Local sailors have stepped forward to help a man they say is living history. Arnold Bauer, a 93-year-old Pearl Harbor survivor, was discovered living in squalor in an unincorporated area of El Cajon earlier this week. Now, a group of Navy sailors are preparing to come to the rescue.
Led by Lt. Brian Ponce of the US Navy, the sailor have extended an offer to Bauer's family to clean up his home, so he can return home free from worry.
"For a Navy guy to see another Navy guy living this way, a Pearl Harbor survivor nonetheless, someone who endured an event I can't even actually think of, it forces you, it puts something inside for every navy person, for every military [person] --- [to say] ok, that's not right," Ponce said.
Ponce contacted the San Diego Sherriff's Department and gave his name to the deputies and told them to forward his contact information to the family. He wanted to let them know that if they ever wanted to return to the home, that he and several other sailors would be more than happy to come out and clean the house from "stem to stern."
"It will be pristine, just as if he [had just] bought it," Ponce said. "It's like a military home makeover, but it's more personal."
San Diego County Sheriff’s deputies served a welfare check at Bauer's home on Euclid Avenue Jan. 25 and discovered Bauer living in a home filled with rodent droppings, trash and rotten food and inoperable bathrooms.
Milagros Angeles, 62, worked as the victim’s caretaker for three years. In addition to the neglect, detectives said they discovered thousands of dollars of financial abuse committed by the caretaker and placed her under arrest.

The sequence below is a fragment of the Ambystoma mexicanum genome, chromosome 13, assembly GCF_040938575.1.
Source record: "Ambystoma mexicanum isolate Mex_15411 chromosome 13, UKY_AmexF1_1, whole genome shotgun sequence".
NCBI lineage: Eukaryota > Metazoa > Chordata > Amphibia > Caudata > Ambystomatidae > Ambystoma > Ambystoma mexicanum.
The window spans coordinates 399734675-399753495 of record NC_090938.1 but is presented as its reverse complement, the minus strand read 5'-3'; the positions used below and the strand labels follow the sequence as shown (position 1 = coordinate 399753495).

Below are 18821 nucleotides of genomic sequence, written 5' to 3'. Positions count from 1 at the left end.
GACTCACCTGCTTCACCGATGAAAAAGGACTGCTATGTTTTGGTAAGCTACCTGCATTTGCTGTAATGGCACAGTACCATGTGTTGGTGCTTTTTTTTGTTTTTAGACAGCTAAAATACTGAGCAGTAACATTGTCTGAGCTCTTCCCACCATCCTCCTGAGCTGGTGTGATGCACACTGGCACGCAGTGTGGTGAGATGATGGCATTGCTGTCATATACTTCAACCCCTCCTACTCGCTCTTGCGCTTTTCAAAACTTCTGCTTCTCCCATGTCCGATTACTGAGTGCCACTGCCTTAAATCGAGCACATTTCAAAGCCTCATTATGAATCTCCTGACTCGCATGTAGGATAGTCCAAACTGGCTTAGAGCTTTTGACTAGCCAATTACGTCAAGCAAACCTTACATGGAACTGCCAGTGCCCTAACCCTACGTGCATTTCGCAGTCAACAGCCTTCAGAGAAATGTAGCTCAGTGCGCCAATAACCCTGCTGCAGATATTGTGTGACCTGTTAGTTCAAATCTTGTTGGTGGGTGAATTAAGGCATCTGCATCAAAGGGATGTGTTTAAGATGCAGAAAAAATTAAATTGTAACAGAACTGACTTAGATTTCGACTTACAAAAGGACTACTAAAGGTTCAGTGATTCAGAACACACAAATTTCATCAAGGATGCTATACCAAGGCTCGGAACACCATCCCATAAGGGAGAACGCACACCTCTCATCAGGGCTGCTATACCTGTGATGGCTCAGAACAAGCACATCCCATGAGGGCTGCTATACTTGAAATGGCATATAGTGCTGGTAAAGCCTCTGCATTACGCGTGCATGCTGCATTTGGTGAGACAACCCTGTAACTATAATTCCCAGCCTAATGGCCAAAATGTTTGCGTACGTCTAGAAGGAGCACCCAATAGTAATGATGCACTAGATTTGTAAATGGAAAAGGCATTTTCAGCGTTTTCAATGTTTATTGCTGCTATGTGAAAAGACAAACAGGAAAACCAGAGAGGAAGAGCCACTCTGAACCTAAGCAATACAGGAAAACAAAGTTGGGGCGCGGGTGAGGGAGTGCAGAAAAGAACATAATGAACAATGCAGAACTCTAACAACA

Angeles was hired to care of the military veteran and was taken into custody with $9,000 in cash stuffed inside her clothing and in her room.
“This is not caregiving. To keep another human being in such conditions is inhumane,” said Sgt. Mark Varnau, San Diego Sheriff's Department Elder Abuse Unit. “These aren’t the conditions you'd want to keep an animal in.”
Angeles was arrested and booked into county jail on charges of elder abuse. The judge set bail at $1 million.
Neighbor Bud Hamilton said Bauer was very fit and alert and was working in his yard and climbing ladders until well in his eighties. His health declined since his wife died about five years ago.
Hamilton said he has seen Bauer and a woman he thinks was his caregiver driving into El Cajon to run errands.
Friend and fellow Pearl Harbor survivor Stu Hedley said Bauer felt like he was being held prisoner by Angeles.
"He said, she won't let me use my cell phone, she won't let me go outside, "Hedley said.
Hedley didn't realize how bad things were until he went to Bauer's home on Saturday.
Bauer was sent to the V.A. Medical Center where it was discovered that he has prostate cancer and a severe urinary tract infection. He also suffers from dementia.
“There is indication that the neglect of this individual caused the medical condition that he is being treated for,” said Deputy District Attorney Danielle Hickman.
Angeles was ordered to have no contact with the victim in this case and to stay 100 yards away.
The bank noticed Bauer had not been in since October of last year. After several calls to his home, they became concerned and called Adult Protective Services, which alerted the San Diego County Sheriff's Department.
Bauer has a daughter and son living in Southern California, Hamilton said.
“Knowing what he went through in Pearl Harbor and then to treat him like that … jail is too good for her,” Hedley said.